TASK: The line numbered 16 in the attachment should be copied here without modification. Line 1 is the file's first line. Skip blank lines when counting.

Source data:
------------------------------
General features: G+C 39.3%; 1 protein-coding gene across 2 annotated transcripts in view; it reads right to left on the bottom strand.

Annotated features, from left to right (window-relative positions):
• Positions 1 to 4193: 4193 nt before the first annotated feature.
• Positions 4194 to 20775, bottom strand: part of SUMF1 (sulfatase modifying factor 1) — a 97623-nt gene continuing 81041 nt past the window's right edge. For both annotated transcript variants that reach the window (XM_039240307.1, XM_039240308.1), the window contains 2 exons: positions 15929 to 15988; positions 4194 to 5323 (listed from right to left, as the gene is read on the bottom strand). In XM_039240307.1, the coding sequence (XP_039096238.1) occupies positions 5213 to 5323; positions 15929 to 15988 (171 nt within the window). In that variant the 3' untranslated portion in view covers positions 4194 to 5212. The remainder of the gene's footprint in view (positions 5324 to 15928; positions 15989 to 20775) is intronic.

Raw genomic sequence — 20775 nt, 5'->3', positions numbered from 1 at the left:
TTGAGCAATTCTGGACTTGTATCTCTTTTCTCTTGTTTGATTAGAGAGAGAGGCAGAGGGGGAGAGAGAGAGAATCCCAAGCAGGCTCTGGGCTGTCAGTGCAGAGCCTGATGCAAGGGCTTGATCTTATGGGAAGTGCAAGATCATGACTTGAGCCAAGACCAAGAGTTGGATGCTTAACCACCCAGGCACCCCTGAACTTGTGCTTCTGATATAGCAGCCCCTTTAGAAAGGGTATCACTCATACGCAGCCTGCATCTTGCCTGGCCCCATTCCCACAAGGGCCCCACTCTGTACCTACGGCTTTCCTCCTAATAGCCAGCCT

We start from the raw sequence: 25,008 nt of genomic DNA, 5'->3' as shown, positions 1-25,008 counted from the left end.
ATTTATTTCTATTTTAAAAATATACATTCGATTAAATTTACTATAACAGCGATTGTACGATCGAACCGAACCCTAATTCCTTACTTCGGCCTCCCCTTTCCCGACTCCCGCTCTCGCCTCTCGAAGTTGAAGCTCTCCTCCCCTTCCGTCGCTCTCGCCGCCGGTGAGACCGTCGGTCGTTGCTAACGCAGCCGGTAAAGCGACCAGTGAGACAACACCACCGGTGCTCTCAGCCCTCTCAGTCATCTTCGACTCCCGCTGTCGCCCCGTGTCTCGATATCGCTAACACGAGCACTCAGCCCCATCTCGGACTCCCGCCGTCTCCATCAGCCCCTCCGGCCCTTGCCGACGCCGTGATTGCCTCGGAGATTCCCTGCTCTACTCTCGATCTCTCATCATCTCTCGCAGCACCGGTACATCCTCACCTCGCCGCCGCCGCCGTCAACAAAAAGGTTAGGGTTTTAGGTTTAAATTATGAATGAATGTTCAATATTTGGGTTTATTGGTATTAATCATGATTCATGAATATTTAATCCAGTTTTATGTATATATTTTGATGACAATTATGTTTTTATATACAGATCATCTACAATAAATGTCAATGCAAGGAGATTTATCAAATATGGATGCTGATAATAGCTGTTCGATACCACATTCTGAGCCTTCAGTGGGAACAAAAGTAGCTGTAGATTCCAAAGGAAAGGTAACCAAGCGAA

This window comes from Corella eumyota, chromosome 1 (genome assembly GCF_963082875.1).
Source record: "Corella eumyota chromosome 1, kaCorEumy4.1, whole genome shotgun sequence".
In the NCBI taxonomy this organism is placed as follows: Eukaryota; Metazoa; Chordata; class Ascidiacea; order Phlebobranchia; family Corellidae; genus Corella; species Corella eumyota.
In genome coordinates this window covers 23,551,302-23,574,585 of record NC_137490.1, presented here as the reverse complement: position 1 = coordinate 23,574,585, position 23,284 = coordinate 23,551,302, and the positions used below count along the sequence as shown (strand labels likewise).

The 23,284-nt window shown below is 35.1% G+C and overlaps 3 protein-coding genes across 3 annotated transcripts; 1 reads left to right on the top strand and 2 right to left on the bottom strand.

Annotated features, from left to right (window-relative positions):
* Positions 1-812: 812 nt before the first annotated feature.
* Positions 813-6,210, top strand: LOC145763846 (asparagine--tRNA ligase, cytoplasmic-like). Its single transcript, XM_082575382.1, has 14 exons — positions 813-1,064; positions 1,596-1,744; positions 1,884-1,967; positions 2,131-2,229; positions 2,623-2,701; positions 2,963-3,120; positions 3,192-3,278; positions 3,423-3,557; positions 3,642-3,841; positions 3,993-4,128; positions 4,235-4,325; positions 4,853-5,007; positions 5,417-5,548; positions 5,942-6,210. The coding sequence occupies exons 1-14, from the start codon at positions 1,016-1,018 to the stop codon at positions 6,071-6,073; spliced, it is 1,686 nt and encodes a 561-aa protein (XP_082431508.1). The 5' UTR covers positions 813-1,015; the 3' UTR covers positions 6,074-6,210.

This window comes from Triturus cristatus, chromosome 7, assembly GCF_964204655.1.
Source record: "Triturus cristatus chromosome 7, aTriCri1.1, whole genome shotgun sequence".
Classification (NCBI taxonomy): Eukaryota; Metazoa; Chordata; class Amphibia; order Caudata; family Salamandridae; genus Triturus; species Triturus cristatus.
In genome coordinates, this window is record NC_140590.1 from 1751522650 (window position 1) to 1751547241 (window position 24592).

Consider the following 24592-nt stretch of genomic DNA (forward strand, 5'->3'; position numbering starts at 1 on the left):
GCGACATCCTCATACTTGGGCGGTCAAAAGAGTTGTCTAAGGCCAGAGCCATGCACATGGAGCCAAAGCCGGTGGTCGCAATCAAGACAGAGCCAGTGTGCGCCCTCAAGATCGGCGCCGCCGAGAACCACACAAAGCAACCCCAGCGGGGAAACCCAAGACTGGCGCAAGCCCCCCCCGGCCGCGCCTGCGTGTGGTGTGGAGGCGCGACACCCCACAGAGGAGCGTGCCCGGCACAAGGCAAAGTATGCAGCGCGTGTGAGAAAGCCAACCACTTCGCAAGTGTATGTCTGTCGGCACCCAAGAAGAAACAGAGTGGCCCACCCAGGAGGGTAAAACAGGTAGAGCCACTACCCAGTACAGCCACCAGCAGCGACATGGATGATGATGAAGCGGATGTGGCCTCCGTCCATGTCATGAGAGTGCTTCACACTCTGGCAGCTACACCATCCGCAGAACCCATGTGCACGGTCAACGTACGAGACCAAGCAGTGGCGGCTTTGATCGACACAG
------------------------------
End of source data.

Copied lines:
* Positions 813-6,210, top strand: LOC145763846 (asparagine--tRNA ligase, cytoplasmic-like). Its single transcript, XM_082575382.1, has 14 exons — positions 813-1,064; positions 1,596-1,744; positions 1,884-1,967; positions 2,131-2,229; positions 2,623-2,701; positions 2,963-3,120; positions 3,192-3,278; positions 3,423-3,557; positions 3,642-3,841; positions 3,993-4,128; positions 4,235-4,325; positions 4,853-5,007; positions 5,417-5,548; positions 5,942-6,210. The coding sequence occupies exons 1-14, from the start codon at positions 1,016-1,018 to the stop codon at positions 6,071-6,073; spliced, it is 1,686 nt and encodes a 561-aa protein (XP_082431508.1). The 5' UTR covers positions 813-1,015; the 3' UTR covers positions 6,074-6,210.